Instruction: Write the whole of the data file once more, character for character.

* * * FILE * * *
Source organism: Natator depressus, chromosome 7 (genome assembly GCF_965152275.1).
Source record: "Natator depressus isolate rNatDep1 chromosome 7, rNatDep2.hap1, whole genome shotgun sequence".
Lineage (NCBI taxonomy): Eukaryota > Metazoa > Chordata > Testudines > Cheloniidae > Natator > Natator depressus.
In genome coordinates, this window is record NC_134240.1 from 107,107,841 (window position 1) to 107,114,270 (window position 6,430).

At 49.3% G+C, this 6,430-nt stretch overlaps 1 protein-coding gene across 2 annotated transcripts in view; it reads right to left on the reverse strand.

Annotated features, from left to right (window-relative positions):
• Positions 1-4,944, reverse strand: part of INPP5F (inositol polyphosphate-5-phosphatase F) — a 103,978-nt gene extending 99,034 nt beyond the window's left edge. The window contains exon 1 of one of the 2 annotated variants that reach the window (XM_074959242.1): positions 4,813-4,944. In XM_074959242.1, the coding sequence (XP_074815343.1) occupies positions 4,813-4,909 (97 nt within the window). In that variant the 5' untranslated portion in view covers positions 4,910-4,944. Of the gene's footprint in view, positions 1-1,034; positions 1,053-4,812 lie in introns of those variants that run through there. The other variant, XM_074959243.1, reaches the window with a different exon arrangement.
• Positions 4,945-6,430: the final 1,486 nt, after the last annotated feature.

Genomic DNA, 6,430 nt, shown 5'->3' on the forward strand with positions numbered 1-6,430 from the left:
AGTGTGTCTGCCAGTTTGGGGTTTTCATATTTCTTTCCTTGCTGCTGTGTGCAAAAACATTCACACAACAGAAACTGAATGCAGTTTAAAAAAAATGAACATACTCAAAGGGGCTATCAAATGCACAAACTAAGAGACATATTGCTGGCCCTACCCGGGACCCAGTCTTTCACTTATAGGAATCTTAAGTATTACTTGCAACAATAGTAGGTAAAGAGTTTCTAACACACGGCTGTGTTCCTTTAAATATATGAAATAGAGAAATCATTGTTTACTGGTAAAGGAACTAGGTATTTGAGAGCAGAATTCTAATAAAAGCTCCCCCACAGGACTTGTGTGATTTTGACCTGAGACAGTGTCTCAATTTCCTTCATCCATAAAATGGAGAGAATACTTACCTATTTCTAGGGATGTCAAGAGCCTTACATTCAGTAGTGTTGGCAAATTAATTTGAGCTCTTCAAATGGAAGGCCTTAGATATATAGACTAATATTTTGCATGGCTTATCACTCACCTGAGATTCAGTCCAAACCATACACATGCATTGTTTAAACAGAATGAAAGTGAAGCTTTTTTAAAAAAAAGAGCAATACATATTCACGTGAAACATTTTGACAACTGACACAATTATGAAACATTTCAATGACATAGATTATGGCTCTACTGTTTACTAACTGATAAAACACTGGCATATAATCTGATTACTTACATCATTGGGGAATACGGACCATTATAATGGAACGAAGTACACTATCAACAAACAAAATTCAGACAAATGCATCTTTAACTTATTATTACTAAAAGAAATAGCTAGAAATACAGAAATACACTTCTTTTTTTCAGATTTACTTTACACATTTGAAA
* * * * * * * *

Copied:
Source organism: Natator depressus, chromosome 7 (genome assembly GCF_965152275.1).
Source record: "Natator depressus isolate rNatDep1 chromosome 7, rNatDep2.hap1, whole genome shotgun sequence".
Lineage (NCBI taxonomy): Eukaryota > Metazoa > Chordata > Testudines > Cheloniidae > Natator > Natator depressus.
In genome coordinates, this window is record NC_134240.1 from 107,107,841 (window position 1) to 107,114,270 (window position 6,430).

At 49.3% G+C, this 6,430-nt stretch overlaps 1 protein-coding gene across 2 annotated transcripts in view; it reads right to left on the reverse strand.

Annotated features, from left to right (window-relative positions):
• Positions 1-4,944, reverse strand: part of INPP5F (inositol polyphosphate-5-phosphatase F) — a 103,978-nt gene extending 99,034 nt beyond the window's left edge. The window contains exon 1 of one of the 2 annotated variants that reach the window (XM_074959242.1): positions 4,813-4,944. In XM_074959242.1, the coding sequence (XP_074815343.1) occupies positions 4,813-4,909 (97 nt within the window). In that variant the 5' untranslated portion in view covers positions 4,910-4,944. Of the gene's footprint in view, positions 1-1,034; positions 1,053-4,812 lie in introns of those variants that run through there. The other variant, XM_074959243.1, reaches the window with a different exon arrangement.
• Positions 4,945-6,430: the final 1,486 nt, after the last annotated feature.

Genomic DNA, 6,430 nt, shown 5'->3' on the forward strand with positions numbered 1-6,430 from the left:
AGTGTGTCTGCCAGTTTGGGGTTTTCATATTTCTTTCCTTGCTGCTGTGTGCAAAAACATTCACACAACAGAAACTGAATGCAGTTTAAAAAAAATGAACATACTCAAAGGGGCTATCAAATGCACAAACTAAGAGACATATTGCTGGCCCTACCCGGGACCCAGTCTTTCACTTATAGGAATCTTAAGTATTACTTGCAACAATAGTAGGTAAAGAGTTTCTAACACACGGCTGTGTTCCTTTAAATATATGAAATAGAGAAATCATTGTTTACTGGTAAAGGAACTAGGTATTTGAGAGCAGAATTCTAATAAAAGCTCCCCCACAGGACTTGTGTGATTTTGACCTGAGACAGTGTCTCAATTTCCTTCATCCATAAAATGGAGAGAATACTTACCTATTTCTAGGGATGTCAAGAGCCTTACATTCAGTAGTGTTGGCAAATTAATTTGAGCTCTTCAAATGGAAGGCCTTAGATATATAGACTAATATTTTGCATGGCTTATCACTCACCTGAGATTCAGTCCAAACCATACACATGCATTGTTTAAACAGAATGAAAGTGAAGCTTTTTTAAAAAAAAGAGCAATACATATTCACGTGAAACATTTTGACAACTGACACAATTATGAAACATTTCAATGACATAGATTATGGCTCTACTGTTTACTAACTGATAAAACACTGGCATATAATCTGATTACTTACATCATTGGGGAATACGGACCATTATAATGGAACGAAGTACACTATCAACAAACAAAATTCAGACAAATGCATCTTTAACTTATTATTACTAAAAGAAATAGCTAGAAATACAGAAATACACTTCTTTTTTTCAGATTTACTTTACACATTTGAAA